Officials from Hong Kong flew to Montana last week for an under-the-radar meeting with U.S. lawmakers about ongoing pro-democracy protests and congressional legislation to protect freedom in Hong Kong, according to sources familiar with the meeting.
The Hong Kong delegation included officials who approve of the government’s controversial extradition bill that originally kickstarted the mass protests as well as those who support the pro-democracy movement.
The bill, put forward by Hong Kong, would allow China to detain and extradite people who are wanted in territories Hong Kong does not have extradition agreements with, including mainland China.
The group met with Senator Steve Daines (R-MT) and Rep. Greg Gianforte (R-MT), Rep. Hank Johnson (D-GA), and Rep. Thomas Suozzi (D-NY). The Maureen and Mike Mansfield Foundation, a non-profit that focuses on U.S.-Asia policy, hosted the officials for a series of roundtable discussions over a three-day period. The conversations took place just days after protests shut down the Hong Kong airport.
Part of the meeting between Hong Kong officials and U.S. lawmakers focused on the bipartisan Hong Kong Human Rights and Democracy act pending in the Senate.
The bill, in part, would exact punitive measures on officials in China and Hong Kong who suppress human rights or “basic freedoms” in Hong Kong. In Montana, some Hong Kong officials disagreed on the bill and some called for an end to it altogether, according to two individuals familiar with the conversation. U.S. lawmakers present said they were unsure of the fate of the bill in part because they were unsure where President Donald Trump stood on the issue, those sources said. (Trump has yet to publicly call out China for its involvement in the crackdown and has instead praised President Xi Jinping, calling him a “great leader” at the G7 summit in France last week.)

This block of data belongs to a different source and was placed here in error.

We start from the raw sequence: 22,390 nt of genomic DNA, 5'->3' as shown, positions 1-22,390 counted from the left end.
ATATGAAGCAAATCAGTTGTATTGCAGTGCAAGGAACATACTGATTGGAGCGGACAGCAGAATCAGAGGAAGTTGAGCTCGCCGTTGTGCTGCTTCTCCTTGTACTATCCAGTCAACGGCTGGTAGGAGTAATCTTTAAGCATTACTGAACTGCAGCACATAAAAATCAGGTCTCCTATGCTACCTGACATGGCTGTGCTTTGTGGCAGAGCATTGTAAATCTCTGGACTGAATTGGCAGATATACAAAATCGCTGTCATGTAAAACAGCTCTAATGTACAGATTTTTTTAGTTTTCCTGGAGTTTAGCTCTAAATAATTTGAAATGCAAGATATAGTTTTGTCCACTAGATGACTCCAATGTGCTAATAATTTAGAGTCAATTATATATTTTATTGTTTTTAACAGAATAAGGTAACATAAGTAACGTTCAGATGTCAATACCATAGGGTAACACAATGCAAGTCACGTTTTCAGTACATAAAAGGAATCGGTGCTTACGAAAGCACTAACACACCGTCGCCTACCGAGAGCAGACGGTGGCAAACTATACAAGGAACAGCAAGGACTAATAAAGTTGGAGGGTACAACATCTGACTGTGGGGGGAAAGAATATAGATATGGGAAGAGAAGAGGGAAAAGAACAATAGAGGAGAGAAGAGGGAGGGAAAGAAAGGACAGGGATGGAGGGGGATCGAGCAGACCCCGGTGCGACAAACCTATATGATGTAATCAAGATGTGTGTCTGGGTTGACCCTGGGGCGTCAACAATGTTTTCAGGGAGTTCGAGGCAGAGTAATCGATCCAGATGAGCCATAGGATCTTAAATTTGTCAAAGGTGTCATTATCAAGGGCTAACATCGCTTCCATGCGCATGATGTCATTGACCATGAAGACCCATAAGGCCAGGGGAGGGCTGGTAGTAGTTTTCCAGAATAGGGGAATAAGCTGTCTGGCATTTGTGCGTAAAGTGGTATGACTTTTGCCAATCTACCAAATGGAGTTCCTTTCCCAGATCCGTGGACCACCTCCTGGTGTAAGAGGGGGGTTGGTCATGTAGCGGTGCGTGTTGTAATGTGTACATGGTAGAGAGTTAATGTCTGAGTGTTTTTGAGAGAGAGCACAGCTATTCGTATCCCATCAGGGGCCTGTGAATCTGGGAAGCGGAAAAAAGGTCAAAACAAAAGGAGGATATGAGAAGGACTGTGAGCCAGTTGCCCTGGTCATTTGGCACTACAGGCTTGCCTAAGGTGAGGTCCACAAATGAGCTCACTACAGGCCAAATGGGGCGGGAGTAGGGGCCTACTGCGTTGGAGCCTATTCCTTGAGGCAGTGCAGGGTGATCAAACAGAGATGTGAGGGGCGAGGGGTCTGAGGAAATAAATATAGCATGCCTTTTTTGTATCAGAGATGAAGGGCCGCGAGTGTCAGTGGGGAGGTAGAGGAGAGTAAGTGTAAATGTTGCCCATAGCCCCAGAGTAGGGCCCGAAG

The Montana meeting came as protesters in Hong Kong continue to flood streets, airports, and government buildings.
U.S. lawmakers are increasingly interested in taking action against China for Hong Kong. Republicans in the Senate and House have consulted with senior officials from the State Department and Treasury about drafting legislation that would sanction Chinese entities that support the suppression of protests in Hong Kong.
Lawmakers want to deter China from cracking down in the future by threatening to impose increasingly steep political and financial punishments.
Trump said earlier last week that any violence carried out by China in Hong Kong would “hurt” trade talks. Sen. Daines, who participated in the conversations in Montana, announced Monday that he plans to travel to China next week to talk about the ongoing spat between the two countries.
Attendees were supposed to adhere to “Chatham House Rules,” guidelines whereby participants promise not to speak about the existence of an event or its contents, according to a source familiar with the meeting. The agreement broke down when several of the Hong Kong officials spoke to their local press about the meeting.
Pro-democracy officials held a press conference Tuesday in Hong Kong, calling for the U.S. Senate to publicly support their movement through new legislation.
Meanwhile, one of the officials aligned with Beijing, Regina Ip Lau Suk-yee, posted photos to her Facebook page of the group in Montana. Regina Ip Lau Suk-yee is a member of the executive and legislative councils in Hong Kong and has promoted the government’s extradition bill and called for pro-democracy protesters to disperse from the streets.